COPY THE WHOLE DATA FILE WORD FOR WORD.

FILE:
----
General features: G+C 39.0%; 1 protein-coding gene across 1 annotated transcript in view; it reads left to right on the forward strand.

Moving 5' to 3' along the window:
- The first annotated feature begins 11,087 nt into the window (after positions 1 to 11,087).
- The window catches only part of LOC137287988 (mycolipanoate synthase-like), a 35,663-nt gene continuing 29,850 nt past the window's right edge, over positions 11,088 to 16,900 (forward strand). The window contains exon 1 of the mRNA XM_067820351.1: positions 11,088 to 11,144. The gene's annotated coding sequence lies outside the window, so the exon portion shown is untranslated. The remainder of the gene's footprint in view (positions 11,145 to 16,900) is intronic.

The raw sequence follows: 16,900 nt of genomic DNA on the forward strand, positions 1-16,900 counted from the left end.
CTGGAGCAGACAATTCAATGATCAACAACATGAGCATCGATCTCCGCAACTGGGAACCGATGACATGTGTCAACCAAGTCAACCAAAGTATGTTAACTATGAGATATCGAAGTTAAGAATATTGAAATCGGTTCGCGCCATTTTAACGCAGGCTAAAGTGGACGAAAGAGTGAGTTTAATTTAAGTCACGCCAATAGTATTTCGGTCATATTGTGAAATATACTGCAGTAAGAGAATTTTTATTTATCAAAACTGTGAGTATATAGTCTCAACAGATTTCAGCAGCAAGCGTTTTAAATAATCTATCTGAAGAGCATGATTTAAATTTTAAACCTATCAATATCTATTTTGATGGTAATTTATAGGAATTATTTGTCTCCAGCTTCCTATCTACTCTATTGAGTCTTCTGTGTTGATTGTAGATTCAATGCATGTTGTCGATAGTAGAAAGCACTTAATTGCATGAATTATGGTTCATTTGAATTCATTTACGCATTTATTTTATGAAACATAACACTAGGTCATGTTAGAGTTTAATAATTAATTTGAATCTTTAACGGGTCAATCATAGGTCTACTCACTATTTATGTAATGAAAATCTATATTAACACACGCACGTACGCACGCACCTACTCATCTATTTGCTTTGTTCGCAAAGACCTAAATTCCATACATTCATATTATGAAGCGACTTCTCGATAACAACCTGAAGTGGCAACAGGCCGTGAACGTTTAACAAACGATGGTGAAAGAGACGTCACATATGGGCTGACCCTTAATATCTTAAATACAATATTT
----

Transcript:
General features: G+C 39.0%; 1 protein-coding gene across 1 annotated transcript in view; it reads left to right on the forward strand.

Moving 5' to 3' along the window:
- The first annotated feature begins 11,087 nt into the window (after positions 1 to 11,087).
- The window catches only part of LOC137287988 (mycolipanoate synthase-like), a 35,663-nt gene continuing 29,850 nt past the window's right edge, over positions 11,088 to 16,900 (forward strand). The window contains exon 1 of the mRNA XM_067820351.1: positions 11,088 to 11,144. The gene's annotated coding sequence lies outside the window, so the exon portion shown is untranslated. The remainder of the gene's footprint in view (positions 11,145 to 16,900) is intronic.

The raw sequence follows: 16,900 nt of genomic DNA on the forward strand, positions 1-16,900 counted from the left end.
CTGGAGCAGACAATTCAATGATCAACAACATGAGCATCGATCTCCGCAACTGGGAACCGATGACATGTGTCAACCAAGTCAACCAAAGTATGTTAACTATGAGATATCGAAGTTAAGAATATTGAAATCGGTTCGCGCCATTTTAACGCAGGCTAAAGTGGACGAAAGAGTGAGTTTAATTTAAGTCACGCCAATAGTATTTCGGTCATATTGTGAAATATACTGCAGTAAGAGAATTTTTATTTATCAAAACTGTGAGTATATAGTCTCAACAGATTTCAGCAGCAAGCGTTTTAAATAATCTATCTGAAGAGCATGATTTAAATTTTAAACCTATCAATATCTATTTTGATGGTAATTTATAGGAATTATTTGTCTCCAGCTTCCTATCTACTCTATTGAGTCTTCTGTGTTGATTGTAGATTCAATGCATGTTGTCGATAGTAGAAAGCACTTAATTGCATGAATTATGGTTCATTTGAATTCATTTACGCATTTATTTTATGAAACATAACACTAGGTCATGTTAGAGTTTAATAATTAATTTGAATCTTTAACGGGTCAATCATAGGTCTACTCACTATTTATGTAATGAAAATCTATATTAACACACGCACGTACGCACGCACCTACTCATCTATTTGCTTTGTTCGCAAAGACCTAAATTCCATACATTCATATTATGAAGCGACTTCTCGATAACAACCTGAAGTGGCAACAGGCCGTGAACGTTTAACAAACGATGGTGAAAGAGACGTCACATATGGGCTGACCCTTAATATCTTAAATACAATATTT